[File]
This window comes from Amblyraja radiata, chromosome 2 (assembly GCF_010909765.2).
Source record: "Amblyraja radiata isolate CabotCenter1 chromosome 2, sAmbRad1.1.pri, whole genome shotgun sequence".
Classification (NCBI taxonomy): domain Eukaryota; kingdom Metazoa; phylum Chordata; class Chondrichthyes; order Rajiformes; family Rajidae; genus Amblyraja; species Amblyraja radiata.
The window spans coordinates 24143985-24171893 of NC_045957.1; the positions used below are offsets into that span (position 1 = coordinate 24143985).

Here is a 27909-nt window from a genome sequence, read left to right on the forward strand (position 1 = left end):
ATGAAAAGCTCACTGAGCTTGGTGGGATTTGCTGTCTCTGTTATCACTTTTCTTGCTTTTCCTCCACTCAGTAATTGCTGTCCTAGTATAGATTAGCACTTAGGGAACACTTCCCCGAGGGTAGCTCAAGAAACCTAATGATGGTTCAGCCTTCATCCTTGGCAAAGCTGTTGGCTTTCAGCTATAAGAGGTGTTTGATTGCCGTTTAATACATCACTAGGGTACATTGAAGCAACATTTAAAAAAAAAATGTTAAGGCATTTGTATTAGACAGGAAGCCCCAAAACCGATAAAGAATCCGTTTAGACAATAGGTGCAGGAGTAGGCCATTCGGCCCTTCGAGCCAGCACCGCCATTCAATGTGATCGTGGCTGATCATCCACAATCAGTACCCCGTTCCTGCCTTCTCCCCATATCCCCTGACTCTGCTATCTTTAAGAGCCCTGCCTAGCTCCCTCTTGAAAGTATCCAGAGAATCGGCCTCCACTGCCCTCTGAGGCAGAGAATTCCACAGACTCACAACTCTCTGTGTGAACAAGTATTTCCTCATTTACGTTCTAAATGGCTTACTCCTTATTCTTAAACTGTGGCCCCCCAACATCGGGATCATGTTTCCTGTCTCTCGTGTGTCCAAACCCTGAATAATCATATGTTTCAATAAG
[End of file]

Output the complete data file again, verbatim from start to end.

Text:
This window comes from Amblyraja radiata, chromosome 2 (assembly GCF_010909765.2).
Source record: "Amblyraja radiata isolate CabotCenter1 chromosome 2, sAmbRad1.1.pri, whole genome shotgun sequence".
Classification (NCBI taxonomy): domain Eukaryota; kingdom Metazoa; phylum Chordata; class Chondrichthyes; order Rajiformes; family Rajidae; genus Amblyraja; species Amblyraja radiata.
The window spans coordinates 24143985-24171893 of NC_045957.1; the positions used below are offsets into that span (position 1 = coordinate 24143985).

Here is a 27909-nt window from a genome sequence, read left to right on the forward strand (position 1 = left end):
ATGAAAAGCTCACTGAGCTTGGTGGGATTTGCTGTCTCTGTTATCACTTTTCTTGCTTTTCCTCCACTCAGTAATTGCTGTCCTAGTATAGATTAGCACTTAGGGAACACTTCCCCGAGGGTAGCTCAAGAAACCTAATGATGGTTCAGCCTTCATCCTTGGCAAAGCTGTTGGCTTTCAGCTATAAGAGGTGTTTGATTGCCGTTTAATACATCACTAGGGTACATTGAAGCAACATTTAAAAAAAAAATGTTAAGGCATTTGTATTAGACAGGAAGCCCCAAAACCGATAAAGAATCCGTTTAGACAATAGGTGCAGGAGTAGGCCATTCGGCCCTTCGAGCCAGCACCGCCATTCAATGTGATCGTGGCTGATCATCCACAATCAGTACCCCGTTCCTGCCTTCTCCCCATATCCCCTGACTCTGCTATCTTTAAGAGCCCTGCCTAGCTCCCTCTTGAAAGTATCCAGAGAATCGGCCTCCACTGCCCTCTGAGGCAGAGAATTCCACAGACTCACAACTCTCTGTGTGAACAAGTATTTCCTCATTTACGTTCTAAATGGCTTACTCCTTATTCTTAAACTGTGGCCCCCCAACATCGGGATCATGTTTCCTGTCTCTCGTGTGTCCAAACCCTGAATAATCATATGTTTCAATAAG